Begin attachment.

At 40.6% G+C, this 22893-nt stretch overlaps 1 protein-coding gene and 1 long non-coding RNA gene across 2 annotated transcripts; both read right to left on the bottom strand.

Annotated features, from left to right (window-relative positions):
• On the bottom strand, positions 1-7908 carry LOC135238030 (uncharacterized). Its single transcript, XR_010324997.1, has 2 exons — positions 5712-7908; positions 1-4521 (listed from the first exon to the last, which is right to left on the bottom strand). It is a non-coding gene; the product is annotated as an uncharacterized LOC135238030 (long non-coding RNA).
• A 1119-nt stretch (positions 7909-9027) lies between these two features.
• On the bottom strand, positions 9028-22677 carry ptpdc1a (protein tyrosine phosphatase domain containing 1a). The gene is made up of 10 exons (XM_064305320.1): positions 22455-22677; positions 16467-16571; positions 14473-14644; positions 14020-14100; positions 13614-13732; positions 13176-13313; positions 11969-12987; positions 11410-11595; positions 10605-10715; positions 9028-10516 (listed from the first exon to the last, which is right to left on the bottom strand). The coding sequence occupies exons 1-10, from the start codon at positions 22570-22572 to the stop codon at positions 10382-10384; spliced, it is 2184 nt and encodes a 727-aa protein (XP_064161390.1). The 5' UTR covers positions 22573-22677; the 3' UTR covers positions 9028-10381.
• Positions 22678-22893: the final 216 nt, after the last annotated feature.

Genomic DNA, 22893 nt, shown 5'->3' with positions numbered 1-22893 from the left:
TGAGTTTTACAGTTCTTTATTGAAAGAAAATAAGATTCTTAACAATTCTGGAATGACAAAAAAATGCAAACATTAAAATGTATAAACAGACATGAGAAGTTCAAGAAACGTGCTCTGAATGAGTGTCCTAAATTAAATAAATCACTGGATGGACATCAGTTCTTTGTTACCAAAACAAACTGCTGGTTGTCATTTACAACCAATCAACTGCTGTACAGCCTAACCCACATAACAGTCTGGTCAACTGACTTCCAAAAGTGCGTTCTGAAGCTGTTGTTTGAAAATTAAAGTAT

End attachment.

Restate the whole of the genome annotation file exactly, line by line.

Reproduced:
At 40.6% G+C, this 22893-nt stretch overlaps 1 protein-coding gene and 1 long non-coding RNA gene across 2 annotated transcripts; both read right to left on the bottom strand.

Annotated features, from left to right (window-relative positions):
• On the bottom strand, positions 1-7908 carry LOC135238030 (uncharacterized). Its single transcript, XR_010324997.1, has 2 exons — positions 5712-7908; positions 1-4521 (listed from the first exon to the last, which is right to left on the bottom strand). It is a non-coding gene; the product is annotated as an uncharacterized LOC135238030 (long non-coding RNA).
• A 1119-nt stretch (positions 7909-9027) lies between these two features.
• On the bottom strand, positions 9028-22677 carry ptpdc1a (protein tyrosine phosphatase domain containing 1a). The gene is made up of 10 exons (XM_064305320.1): positions 22455-22677; positions 16467-16571; positions 14473-14644; positions 14020-14100; positions 13614-13732; positions 13176-13313; positions 11969-12987; positions 11410-11595; positions 10605-10715; positions 9028-10516 (listed from the first exon to the last, which is right to left on the bottom strand). The coding sequence occupies exons 1-10, from the start codon at positions 22570-22572 to the stop codon at positions 10382-10384; spliced, it is 2184 nt and encodes a 727-aa protein (XP_064161390.1). The 5' UTR covers positions 22573-22677; the 3' UTR covers positions 9028-10381.
• Positions 22678-22893: the final 216 nt, after the last annotated feature.

Genomic DNA, 22893 nt, shown 5'->3' with positions numbered 1-22893 from the left:
TGAGTTTTACAGTTCTTTATTGAAAGAAAATAAGATTCTTAACAATTCTGGAATGACAAAAAAATGCAAACATTAAAATGTATAAACAGACATGAGAAGTTCAAGAAACGTGCTCTGAATGAGTGTCCTAAATTAAATAAATCACTGGATGGACATCAGTTCTTTGTTACCAAAACAAACTGCTGGTTGTCATTTACAACCAATCAACTGCTGTACAGCCTAACCCACATAACAGTCTGGTCAACTGACTTCCAAAAGTGCGTTCTGAAGCTGTTGTTTGAAAATTAAAGTAT